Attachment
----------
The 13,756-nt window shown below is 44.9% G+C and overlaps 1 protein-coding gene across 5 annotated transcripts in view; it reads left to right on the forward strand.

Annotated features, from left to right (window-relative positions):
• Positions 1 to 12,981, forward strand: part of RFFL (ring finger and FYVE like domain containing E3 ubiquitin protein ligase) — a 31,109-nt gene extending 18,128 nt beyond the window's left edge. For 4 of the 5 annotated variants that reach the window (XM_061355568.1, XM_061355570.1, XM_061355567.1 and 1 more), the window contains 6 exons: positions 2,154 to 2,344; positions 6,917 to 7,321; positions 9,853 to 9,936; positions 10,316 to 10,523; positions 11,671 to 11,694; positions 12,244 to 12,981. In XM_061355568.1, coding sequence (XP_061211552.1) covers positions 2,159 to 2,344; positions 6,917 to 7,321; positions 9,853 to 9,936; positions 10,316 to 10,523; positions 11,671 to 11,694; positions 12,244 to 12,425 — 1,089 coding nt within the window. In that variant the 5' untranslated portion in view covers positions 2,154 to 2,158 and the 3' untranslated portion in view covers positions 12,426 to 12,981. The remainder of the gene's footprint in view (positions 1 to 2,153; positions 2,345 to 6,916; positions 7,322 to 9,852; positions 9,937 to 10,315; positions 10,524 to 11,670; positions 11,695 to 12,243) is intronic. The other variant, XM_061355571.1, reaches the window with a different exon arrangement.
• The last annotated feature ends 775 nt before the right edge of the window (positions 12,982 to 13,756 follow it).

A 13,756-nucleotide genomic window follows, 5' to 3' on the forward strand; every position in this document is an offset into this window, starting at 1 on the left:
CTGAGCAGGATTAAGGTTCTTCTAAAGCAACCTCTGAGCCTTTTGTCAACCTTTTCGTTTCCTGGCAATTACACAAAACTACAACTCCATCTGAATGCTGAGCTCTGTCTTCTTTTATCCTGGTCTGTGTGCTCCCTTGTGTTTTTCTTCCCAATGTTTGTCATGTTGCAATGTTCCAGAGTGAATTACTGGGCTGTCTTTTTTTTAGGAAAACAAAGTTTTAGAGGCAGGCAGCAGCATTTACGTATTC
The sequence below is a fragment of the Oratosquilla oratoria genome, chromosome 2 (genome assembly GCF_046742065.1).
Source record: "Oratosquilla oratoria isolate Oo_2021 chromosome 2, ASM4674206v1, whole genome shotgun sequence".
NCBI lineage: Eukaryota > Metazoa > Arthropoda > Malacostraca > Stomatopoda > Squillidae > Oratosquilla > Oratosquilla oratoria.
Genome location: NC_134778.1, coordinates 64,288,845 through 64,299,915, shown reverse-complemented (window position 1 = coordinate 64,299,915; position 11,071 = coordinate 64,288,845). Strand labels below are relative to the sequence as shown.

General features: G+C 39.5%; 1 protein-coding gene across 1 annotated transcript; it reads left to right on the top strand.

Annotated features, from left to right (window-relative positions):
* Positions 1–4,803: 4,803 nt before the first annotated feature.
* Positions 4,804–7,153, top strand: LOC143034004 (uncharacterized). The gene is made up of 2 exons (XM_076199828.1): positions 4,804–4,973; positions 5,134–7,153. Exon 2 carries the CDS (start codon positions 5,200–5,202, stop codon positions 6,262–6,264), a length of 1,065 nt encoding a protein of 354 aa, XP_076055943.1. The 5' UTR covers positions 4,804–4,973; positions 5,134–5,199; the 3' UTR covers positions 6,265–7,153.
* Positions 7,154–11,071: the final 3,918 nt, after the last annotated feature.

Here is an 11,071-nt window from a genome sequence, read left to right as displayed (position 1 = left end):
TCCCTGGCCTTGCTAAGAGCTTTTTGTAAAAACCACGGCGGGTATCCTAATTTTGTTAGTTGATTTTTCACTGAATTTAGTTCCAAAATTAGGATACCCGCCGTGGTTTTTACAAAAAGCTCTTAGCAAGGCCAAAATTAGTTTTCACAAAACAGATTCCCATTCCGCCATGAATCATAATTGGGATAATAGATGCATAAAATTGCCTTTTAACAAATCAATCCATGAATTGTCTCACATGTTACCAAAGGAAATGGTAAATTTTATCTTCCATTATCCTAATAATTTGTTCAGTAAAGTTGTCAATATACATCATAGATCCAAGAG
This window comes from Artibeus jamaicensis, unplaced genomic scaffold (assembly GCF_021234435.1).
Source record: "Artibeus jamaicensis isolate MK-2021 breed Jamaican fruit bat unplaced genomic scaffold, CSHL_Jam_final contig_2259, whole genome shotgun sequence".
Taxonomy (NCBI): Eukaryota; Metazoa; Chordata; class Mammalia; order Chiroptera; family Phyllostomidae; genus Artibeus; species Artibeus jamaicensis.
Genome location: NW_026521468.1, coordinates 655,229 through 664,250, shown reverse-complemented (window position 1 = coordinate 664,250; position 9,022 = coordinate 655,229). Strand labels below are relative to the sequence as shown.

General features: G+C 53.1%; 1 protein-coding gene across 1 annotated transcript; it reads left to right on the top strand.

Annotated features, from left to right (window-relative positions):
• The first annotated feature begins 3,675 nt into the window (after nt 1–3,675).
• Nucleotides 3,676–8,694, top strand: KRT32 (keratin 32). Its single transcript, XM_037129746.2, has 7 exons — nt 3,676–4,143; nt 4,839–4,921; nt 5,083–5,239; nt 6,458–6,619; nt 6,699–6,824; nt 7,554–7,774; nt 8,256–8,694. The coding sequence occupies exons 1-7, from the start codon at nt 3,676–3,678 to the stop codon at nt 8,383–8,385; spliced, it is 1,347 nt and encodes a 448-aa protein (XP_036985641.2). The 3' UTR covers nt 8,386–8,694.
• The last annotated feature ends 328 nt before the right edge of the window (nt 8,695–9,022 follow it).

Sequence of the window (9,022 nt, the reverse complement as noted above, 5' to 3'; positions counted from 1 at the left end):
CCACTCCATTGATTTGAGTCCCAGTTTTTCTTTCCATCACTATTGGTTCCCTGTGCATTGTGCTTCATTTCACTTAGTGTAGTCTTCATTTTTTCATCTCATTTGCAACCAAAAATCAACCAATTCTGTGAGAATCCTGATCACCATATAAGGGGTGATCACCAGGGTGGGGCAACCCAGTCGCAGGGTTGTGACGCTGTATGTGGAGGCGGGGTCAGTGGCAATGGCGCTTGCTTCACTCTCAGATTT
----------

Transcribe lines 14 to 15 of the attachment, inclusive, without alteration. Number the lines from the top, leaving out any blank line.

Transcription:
* Positions 4,804–7,153, top strand: LOC143034004 (uncharacterized). The gene is made up of 2 exons (XM_076199828.1): positions 4,804–4,973; positions 5,134–7,153. Exon 2 carries the CDS (start codon positions 5,200–5,202, stop codon positions 6,262–6,264), a length of 1,065 nt encoding a protein of 354 aa, XP_076055943.1. The 5' UTR covers positions 4,804–4,973; positions 5,134–5,199; the 3' UTR covers positions 6,265–7,153.
* Positions 7,154–11,071: the final 3,918 nt, after the last annotated feature.